Director: Jafar Panahi
Rating: 8 out of 10
There’s a small moment in Jafar Panahi’s newest film, where the filmmaker’s niece tries to make a movie from his phone. She’s in a taxi cab by herself and begins to shoot a small boy who takes some money off of the street. She calls the boy over and tells him to put the money back, for her movie due in class needs to follow Iranian censorship laws. Since the boy has broken these laws, she can’t release the movie. While the boy has had nothing to do with the film, he’s still asked to change his actions and attitude for government reasons. Like any viewer of film in Iran, they’re forced to conform unconsciously to the banning of certain art. Everyone is expected to follow this, for the sake of decency. The public, the boy, and Panahi himself, all must conform.
Jafar Panahi has been banned from making films for a 20-year period and sentenced to house arrest by the Iranian government. Since this ruling in 2011, Panahi has made two other features, the in-house documentary This Is Not A Film and the semi-surreal Closed Curtain. I’ve only seen the latter of the two and wasn’t terribly impressed. It came off as a tad bit whiny, understandably so at the horribly treatment Panahi has received over the years. but never evolved past that point. A creative struggle of artistic expression versus depressive thoughts consumed that work, though it’s biggest shortcoming was only having Panahi ‘s suffering shown. In Taxi, the camera focuses less on the director and expands it’s horizons. Oddly enough, it achieves all of this by not moving outside of a taxi cab.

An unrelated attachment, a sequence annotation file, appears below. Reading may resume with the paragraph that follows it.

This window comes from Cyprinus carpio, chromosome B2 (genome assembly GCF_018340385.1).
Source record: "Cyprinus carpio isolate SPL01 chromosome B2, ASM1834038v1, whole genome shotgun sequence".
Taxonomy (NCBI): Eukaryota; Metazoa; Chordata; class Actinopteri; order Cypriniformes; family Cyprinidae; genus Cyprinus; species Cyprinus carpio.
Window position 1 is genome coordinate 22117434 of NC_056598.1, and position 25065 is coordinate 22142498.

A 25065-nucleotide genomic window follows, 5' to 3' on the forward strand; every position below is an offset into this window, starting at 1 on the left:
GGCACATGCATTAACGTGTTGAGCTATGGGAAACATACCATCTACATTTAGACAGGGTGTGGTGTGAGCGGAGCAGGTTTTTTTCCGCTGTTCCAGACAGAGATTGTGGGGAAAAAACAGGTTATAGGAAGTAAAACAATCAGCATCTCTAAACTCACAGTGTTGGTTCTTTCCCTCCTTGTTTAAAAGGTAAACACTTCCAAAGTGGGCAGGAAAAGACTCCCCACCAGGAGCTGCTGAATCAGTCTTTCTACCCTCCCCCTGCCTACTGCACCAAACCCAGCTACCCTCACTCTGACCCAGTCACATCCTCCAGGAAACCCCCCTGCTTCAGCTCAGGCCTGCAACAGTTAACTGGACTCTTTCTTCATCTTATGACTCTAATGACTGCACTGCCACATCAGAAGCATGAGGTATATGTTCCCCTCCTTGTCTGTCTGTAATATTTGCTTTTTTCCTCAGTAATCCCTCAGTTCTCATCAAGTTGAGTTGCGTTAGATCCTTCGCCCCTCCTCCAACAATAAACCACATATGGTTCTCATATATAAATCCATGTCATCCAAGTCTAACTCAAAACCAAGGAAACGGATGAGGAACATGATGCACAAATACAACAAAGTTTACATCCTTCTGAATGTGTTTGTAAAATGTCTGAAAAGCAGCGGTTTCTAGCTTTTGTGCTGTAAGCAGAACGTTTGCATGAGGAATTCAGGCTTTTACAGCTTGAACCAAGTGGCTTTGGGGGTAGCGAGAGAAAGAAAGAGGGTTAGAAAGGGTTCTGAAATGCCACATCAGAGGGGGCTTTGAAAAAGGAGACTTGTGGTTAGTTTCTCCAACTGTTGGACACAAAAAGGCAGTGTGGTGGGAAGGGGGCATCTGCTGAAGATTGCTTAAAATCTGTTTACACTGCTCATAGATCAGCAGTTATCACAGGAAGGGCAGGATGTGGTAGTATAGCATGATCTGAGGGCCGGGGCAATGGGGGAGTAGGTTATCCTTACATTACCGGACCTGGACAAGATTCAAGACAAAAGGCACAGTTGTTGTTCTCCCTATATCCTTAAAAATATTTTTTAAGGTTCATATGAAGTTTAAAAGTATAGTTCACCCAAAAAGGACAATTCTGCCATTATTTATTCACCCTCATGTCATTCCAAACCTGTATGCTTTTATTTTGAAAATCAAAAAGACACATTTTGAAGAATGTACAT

The films stars Panahi as himself, a passive observer to modern day Iran. He drives around the city’s capital of Tehran in an aforementioned taxi cab, and picks up seemingly random strangers. The film’s shot in a somewhat documentary style, with emphasis placed on action being seen though a camera placed in the front of the taxi. (How many of his encounters are true to life is hard to figure out. A handful of encounters are too incredible to actually happen randomly and some angles are obviously taken without the cab’s monitor camera. If all or none of these events are true doesn’t really matter in the end.) With each person he picks up, discussions of government brutality, sexism, religion, and moral rightness take place. All of a sudden, Panahi’s biggest weakness has been reversed. No longer are we only concerned with him, but Tehran’s population as a whole.
The film transcends the limitations of not only the Iranian government, but of basic filmmaking. So many ideas, stories, and snapshots enter and exit the taxi, with the camera never leaving the vehicle. One of the residents is a film student, who asks Panahi what films he enjoys and what’s good cinema. The response: “Everything is worth watching.” Panahi takes all people into account, understanding their needs above any idea of what’s filmable. Everyone deserves to be represented. Everyone matters in the creation of art. That’s what the Iranian government will never be able to stop: the need and want to create beyond any boundary.
It becomes a bit more preachy by the end, and I’m not certain by that point a full on discussion of “the truth” had to be spoken. By this point, the audience realizes that the truth comes through art and the government will do anything to repress that. It’s a small complaint from a miraculous film however. It’s a love letter to cinema, the truth, people’s ability to create, and how all three can intertwine beautifully.